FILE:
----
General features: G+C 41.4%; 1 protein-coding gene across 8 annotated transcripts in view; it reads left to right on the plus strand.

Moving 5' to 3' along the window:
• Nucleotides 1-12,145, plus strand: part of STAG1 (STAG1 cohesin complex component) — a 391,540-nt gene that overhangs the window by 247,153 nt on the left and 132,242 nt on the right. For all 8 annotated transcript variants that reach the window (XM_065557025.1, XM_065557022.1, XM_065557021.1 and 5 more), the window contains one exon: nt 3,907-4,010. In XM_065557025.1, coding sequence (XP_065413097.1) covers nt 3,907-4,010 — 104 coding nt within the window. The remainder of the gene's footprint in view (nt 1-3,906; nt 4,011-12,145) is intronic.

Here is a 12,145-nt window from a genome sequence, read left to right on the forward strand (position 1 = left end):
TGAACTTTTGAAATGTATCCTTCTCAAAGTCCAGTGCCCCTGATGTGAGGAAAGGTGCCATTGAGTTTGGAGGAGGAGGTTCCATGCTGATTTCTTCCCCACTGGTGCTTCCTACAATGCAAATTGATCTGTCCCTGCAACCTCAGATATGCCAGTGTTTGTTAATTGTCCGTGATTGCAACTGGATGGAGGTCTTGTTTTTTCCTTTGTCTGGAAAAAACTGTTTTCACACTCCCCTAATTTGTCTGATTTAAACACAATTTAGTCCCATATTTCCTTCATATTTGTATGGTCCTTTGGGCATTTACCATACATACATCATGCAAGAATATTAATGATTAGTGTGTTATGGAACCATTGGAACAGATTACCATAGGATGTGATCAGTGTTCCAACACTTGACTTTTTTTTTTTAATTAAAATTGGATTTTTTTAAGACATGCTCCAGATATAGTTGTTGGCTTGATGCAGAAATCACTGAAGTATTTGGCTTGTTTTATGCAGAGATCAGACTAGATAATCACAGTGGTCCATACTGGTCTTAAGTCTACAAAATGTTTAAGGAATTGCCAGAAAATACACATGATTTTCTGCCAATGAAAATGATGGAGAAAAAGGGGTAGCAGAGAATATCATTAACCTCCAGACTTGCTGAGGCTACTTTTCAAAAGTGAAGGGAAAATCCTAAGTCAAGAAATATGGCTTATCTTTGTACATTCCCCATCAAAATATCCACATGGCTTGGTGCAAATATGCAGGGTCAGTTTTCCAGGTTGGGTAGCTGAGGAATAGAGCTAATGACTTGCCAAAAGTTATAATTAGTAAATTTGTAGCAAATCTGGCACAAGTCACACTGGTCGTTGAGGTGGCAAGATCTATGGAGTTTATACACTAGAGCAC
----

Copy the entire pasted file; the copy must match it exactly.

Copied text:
General features: G+C 41.4%; 1 protein-coding gene across 8 annotated transcripts in view; it reads left to right on the plus strand.

Moving 5' to 3' along the window:
• Nucleotides 1-12,145, plus strand: part of STAG1 (STAG1 cohesin complex component) — a 391,540-nt gene that overhangs the window by 247,153 nt on the left and 132,242 nt on the right. For all 8 annotated transcript variants that reach the window (XM_065557025.1, XM_065557022.1, XM_065557021.1 and 5 more), the window contains one exon: nt 3,907-4,010. In XM_065557025.1, coding sequence (XP_065413097.1) covers nt 3,907-4,010 — 104 coding nt within the window. The remainder of the gene's footprint in view (nt 1-3,906; nt 4,011-12,145) is intronic.

Here is a 12,145-nt window from a genome sequence, read left to right on the forward strand (position 1 = left end):
TGAACTTTTGAAATGTATCCTTCTCAAAGTCCAGTGCCCCTGATGTGAGGAAAGGTGCCATTGAGTTTGGAGGAGGAGGTTCCATGCTGATTTCTTCCCCACTGGTGCTTCCTACAATGCAAATTGATCTGTCCCTGCAACCTCAGATATGCCAGTGTTTGTTAATTGTCCGTGATTGCAACTGGATGGAGGTCTTGTTTTTTCCTTTGTCTGGAAAAAACTGTTTTCACACTCCCCTAATTTGTCTGATTTAAACACAATTTAGTCCCATATTTCCTTCATATTTGTATGGTCCTTTGGGCATTTACCATACATACATCATGCAAGAATATTAATGATTAGTGTGTTATGGAACCATTGGAACAGATTACCATAGGATGTGATCAGTGTTCCAACACTTGACTTTTTTTTTTTAATTAAAATTGGATTTTTTTAAGACATGCTCCAGATATAGTTGTTGGCTTGATGCAGAAATCACTGAAGTATTTGGCTTGTTTTATGCAGAGATCAGACTAGATAATCACAGTGGTCCATACTGGTCTTAAGTCTACAAAATGTTTAAGGAATTGCCAGAAAATACACATGATTTTCTGCCAATGAAAATGATGGAGAAAAAGGGGTAGCAGAGAATATCATTAACCTCCAGACTTGCTGAGGCTACTTTTCAAAAGTGAAGGGAAAATCCTAAGTCAAGAAATATGGCTTATCTTTGTACATTCCCCATCAAAATATCCACATGGCTTGGTGCAAATATGCAGGGTCAGTTTTCCAGGTTGGGTAGCTGAGGAATAGAGCTAATGACTTGCCAAAAGTTATAATTAGTAAATTTGTAGCAAATCTGGCACAAGTCACACTGGTCGTTGAGGTGGCAAGATCTATGGAGTTTATACACTAGAGCAC